Our View: But is there any ‘give,’ anywhere?
So, is there any “give,” as they say, or any room for compromise? Mr. McDonnell suggested common ground could be found if conferees sought “greater reliance on sustainable revenue sources.” But if he continues to exclude the gas tax from that list of “sources,” we — not to mention Mrs. Vogel — see this suggestion falling on deaf (read, “Democratic”) ears in the divided Senate.
Meanwhile, Republican Lt. Gov. Bill Bolling, perhaps seeking traction for an independent gubernatorial bid this year, distanced himself further from Mr. McDonnell this week by sounding the clarion for compromise. Republicans, he said, should agree to an increase in the gas tax while Democrats should shed their reflexive unwillingness to devote more general-fund revenue to roads.
Also floating somewhere in the political ether, we understand, is a “revenue-neutral” proposal advanced by the Thomas Jefferson Institute for Public Policy that would index the state income tax (effectively giving Virginians a tax cut) and raise the gas tax by a like amount. The theory is that keeping more money in the private sector would boost the state economy and, in the end, yield more money for roads.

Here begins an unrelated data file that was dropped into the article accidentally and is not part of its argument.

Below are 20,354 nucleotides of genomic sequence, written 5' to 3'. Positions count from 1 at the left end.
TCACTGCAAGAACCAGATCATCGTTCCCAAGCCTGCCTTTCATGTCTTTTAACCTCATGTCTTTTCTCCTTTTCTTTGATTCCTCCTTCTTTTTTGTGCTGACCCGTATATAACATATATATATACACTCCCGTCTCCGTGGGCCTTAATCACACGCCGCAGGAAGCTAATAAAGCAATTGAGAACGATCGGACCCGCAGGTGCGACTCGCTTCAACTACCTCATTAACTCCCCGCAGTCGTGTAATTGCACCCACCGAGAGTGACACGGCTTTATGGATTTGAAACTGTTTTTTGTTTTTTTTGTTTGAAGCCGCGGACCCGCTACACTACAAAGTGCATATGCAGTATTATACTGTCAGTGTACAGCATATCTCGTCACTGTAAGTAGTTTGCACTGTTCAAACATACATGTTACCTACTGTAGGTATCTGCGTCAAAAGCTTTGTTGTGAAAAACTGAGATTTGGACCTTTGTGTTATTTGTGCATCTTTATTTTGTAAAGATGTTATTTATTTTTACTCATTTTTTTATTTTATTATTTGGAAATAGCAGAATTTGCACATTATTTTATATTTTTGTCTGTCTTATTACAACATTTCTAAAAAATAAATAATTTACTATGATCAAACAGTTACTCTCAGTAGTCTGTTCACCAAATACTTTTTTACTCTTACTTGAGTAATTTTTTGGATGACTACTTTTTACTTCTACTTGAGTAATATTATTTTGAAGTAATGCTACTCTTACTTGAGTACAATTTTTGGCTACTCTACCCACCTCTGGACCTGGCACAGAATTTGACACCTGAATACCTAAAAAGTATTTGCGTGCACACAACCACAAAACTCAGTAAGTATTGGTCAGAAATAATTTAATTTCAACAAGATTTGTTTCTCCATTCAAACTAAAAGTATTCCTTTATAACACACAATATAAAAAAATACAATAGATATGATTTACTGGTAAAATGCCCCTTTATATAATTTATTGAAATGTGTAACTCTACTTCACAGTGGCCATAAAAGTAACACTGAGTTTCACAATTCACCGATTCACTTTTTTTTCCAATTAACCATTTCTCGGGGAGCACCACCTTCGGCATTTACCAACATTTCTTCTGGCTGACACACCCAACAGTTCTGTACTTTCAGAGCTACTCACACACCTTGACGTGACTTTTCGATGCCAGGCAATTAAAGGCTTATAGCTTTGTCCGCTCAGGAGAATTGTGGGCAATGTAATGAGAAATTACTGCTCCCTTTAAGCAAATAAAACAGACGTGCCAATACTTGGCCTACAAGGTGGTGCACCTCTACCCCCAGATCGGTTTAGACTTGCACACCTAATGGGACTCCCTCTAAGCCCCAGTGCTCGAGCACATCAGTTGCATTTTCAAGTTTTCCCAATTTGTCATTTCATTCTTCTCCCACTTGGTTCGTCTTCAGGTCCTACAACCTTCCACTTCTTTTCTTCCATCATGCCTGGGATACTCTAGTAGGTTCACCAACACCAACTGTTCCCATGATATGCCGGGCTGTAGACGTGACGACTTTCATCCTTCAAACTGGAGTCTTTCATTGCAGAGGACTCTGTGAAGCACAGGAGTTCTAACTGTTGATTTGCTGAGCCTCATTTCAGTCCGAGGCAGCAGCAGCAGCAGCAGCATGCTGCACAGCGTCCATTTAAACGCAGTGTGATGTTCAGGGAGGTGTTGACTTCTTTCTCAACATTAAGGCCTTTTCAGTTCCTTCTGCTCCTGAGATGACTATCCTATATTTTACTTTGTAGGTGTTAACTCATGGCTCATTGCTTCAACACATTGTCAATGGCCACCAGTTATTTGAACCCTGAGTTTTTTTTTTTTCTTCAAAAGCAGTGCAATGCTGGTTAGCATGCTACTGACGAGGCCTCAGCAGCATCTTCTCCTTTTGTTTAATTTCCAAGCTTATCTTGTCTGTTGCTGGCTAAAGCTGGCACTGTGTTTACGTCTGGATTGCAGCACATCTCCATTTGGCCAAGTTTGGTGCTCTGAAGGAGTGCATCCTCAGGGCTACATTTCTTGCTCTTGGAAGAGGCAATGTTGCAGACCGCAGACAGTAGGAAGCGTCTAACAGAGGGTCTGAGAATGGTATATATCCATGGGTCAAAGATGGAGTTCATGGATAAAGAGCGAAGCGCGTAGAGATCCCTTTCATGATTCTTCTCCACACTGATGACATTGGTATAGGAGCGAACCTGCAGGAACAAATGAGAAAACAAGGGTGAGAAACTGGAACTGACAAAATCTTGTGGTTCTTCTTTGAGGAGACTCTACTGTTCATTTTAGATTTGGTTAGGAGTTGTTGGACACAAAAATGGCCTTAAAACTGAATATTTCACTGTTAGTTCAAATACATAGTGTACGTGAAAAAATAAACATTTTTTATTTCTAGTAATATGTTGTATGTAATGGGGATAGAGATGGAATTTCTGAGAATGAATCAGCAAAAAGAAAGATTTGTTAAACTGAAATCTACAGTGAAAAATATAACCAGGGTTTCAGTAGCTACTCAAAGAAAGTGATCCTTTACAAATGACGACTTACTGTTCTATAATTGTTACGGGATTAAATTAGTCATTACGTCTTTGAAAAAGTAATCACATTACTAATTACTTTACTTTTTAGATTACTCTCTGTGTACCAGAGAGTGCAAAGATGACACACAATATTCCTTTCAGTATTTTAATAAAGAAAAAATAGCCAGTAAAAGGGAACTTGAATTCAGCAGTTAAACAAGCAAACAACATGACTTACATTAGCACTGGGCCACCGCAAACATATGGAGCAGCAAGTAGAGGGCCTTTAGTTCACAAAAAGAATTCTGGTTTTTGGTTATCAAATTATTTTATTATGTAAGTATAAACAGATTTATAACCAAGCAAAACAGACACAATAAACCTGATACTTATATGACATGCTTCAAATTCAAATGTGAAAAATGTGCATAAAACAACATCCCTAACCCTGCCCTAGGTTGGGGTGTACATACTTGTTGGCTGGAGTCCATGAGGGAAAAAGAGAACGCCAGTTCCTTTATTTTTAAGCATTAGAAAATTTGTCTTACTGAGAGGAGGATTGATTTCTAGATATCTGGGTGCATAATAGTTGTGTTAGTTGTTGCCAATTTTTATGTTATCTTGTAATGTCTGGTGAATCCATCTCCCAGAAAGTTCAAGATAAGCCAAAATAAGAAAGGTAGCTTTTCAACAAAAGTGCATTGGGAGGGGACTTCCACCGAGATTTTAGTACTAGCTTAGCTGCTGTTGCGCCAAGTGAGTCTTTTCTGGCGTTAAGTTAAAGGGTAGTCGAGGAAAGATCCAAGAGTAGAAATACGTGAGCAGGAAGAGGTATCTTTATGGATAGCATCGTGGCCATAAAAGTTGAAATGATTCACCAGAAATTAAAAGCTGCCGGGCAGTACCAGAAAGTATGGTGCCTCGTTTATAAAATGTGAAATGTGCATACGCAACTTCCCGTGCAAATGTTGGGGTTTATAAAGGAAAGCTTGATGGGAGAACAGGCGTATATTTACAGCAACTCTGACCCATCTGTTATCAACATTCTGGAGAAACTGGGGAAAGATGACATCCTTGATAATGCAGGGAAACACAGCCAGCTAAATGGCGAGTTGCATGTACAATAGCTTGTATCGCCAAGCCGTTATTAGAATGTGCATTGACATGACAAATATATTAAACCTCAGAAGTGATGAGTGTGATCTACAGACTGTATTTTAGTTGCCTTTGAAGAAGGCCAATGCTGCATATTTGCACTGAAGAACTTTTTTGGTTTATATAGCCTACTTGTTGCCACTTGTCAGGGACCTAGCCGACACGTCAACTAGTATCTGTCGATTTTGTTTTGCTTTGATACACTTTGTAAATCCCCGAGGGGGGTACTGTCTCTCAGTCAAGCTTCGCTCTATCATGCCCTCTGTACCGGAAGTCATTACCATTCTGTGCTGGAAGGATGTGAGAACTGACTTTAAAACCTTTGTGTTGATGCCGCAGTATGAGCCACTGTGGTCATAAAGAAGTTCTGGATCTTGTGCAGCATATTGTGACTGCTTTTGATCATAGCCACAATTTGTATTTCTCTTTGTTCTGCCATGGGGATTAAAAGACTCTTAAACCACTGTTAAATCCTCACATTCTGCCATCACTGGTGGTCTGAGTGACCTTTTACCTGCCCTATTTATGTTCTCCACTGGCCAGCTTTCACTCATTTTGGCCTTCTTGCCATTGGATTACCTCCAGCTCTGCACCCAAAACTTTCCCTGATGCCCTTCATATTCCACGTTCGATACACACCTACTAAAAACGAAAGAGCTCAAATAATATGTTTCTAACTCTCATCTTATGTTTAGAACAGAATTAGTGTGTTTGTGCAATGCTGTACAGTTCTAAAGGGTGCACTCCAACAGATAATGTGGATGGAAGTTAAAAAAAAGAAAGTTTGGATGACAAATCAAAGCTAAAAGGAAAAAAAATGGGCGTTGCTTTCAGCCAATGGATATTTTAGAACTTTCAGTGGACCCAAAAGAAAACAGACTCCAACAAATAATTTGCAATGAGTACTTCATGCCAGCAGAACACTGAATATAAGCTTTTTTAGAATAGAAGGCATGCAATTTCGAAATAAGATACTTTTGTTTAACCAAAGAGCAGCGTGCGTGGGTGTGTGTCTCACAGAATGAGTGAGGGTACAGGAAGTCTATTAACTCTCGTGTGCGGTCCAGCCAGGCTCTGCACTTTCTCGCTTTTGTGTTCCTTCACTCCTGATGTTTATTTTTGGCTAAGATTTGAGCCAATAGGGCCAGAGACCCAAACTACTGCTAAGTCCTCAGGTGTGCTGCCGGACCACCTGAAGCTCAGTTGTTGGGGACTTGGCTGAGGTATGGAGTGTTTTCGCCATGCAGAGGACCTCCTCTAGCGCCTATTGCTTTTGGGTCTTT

Whether this outside proposal (all but ignored by senators at its unveiling Monday) or even Mr. Bolling’s inside-Capitol-Square compromise will be seriously entertained by conferees is questionable. Short of new ideas, the conversation, at least at the outset, will be decidedly strained.
Though it all, we continue to laud Mr. McDonnell’s persistence, if not his plan. His prescriptions, though bold, fall short on our scale of sound fiscal policy, veering as they do from the time-honored principle of “user pays,” whether said user hails from within Virginia or outside our borders. Furthermore, we continue to question whether a levy as volatile as the sales tax, or as regressive, should be a road-building bellwether.
At the same time, we’ve been sufficiently touched by realism to know an increase in the gas tax has little future among House conferees. So where, in truth, does Virginia go from here . . . on an issue so vital to preserving its reputation as business-friendly state? We’ll give Mrs. Vogel, who’s seen fly the slings and arrows of this contentious issue, a double-barreled last word.
“[M]aybe the desperation on all sides will make something happen,” she told us on Thursday.
And then, on Friday, this: “The bottom line is that a lot of people are going to have to swallow things they don’t like before we start to even get close on this.”